Keywords: Happiness, Well-being, Relative income, Attitude, Thailand
    JEL: A12 D01 I31
    Date: 2017–10
  4. By: Abul Naga, Ramses H.; Shen, Yajie; Yoo, Hong Il
    Abstract: An inequality index over p dimensions of well-being is decomposable by attributes if it can expressed as a function of p unidimensional inequality indices and a measure of association between the various dimensions of well-being. We exploit this decomposition framework to derive joint hypothesis tests regarding the sources of multidimensional inequality, and present Monte Carlo evidence on their finite sample behavior.
    Keywords: Multidimensional inequality indices; Large sample distributions; Joint hypothesis tests; Bootstrap
    JEL: J1
    Date: 2016–02–27
  5. By: Buddelmeyer, Hielke; Powdthavee, Nattavudh
    Abstract: We investigate whether the intensity of emotional pain following a negative shock is different across the distribution of a person's locus of control – the extent to which individuals believe that their actions can influence future outcomes. Using panel data from Australia, we show that individuals with strong internal locus of control are psychologically insured against own and others’ serious illness or injury, close family member detained in jail, becoming a victim of property crime and death of a close friend, but not against the majority of other life events. The buffering effects vary across gender. Our findings thus add to the existing literature on the benefits of internal locus of control.
    Keywords: locus of control; resilience; well-being; happiness; HILDA
    JEL: I19
    Date: 2015–12–24
  6. By: De Neve, Jan-Emmanuel; Ward, George
    Abstract: Happiness is typically defined by how people experience and evaluate their lives as a whole. Since the majority of people spend much of their lives at work, it is critically important to gain a solid understanding of the role that employment and the workplace play in shaping happiness for individuals and communities around the world. In this paper, we focus largely on the role of work and employment in shaping people’s happiness, and investigate how employment status, job type, and workplace characteristics relate to measures of subjective wellbeing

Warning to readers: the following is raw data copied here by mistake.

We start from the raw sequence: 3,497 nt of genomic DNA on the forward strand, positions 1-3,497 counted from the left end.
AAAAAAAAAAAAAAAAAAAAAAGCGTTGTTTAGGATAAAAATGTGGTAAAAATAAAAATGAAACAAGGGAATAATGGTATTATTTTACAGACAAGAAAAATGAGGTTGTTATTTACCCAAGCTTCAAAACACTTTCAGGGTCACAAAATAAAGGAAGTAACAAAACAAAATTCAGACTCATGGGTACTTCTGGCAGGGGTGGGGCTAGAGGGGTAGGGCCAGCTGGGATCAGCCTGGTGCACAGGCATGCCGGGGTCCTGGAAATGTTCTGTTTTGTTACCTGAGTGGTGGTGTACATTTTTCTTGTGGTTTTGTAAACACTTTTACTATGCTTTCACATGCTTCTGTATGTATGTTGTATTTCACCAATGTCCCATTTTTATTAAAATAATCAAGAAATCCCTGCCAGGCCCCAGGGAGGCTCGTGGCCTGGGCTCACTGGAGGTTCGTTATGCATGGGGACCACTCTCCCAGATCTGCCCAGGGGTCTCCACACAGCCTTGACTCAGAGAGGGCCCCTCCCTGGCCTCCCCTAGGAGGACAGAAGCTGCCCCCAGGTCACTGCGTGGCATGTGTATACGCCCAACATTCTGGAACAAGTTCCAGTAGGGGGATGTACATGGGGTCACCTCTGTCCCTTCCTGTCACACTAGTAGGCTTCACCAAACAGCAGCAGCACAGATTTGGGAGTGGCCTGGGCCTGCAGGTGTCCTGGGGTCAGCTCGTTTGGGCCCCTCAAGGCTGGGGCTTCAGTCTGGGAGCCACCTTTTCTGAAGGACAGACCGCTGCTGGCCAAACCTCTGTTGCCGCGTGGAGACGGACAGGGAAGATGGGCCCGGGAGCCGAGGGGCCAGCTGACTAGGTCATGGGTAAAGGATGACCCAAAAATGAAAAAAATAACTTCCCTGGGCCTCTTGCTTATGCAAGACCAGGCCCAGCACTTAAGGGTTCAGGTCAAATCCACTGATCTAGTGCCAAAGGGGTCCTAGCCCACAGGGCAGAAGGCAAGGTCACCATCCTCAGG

Keywords: subjective wellbeing; employment; job type; job characteristics
    JEL: R14 J01
    Date: 2017–03
  7. By: Andrew E. Clark; Tom Lee
    Abstract: We here use data from the Wisconsin Longitudinal Study (WLS) to provide one of the first analyses of the distal (early-life) and proximal (later-life) correlates of older-life subjective well-being. Unusually, we have two distinct measures of the latter: happiness and eudaimonia. Even after controlling for proximal covariates, outcomes at age 18 (IQ score, parental income and parental education) remain good predictors of well-being over 50 years later. In terms of the proximal covariates, mental health and social participation are the strongest predictors of both measures of well-being in older age. However, there are notable differences in the other correlates of happiness and eudaimonia. As such, well-being policy will depend to an extent on which measure is preferred.
    Keywords: life-course, well-being, eudaimonia, health, happiness
    JEL: I31 I38
    Date: 2017–11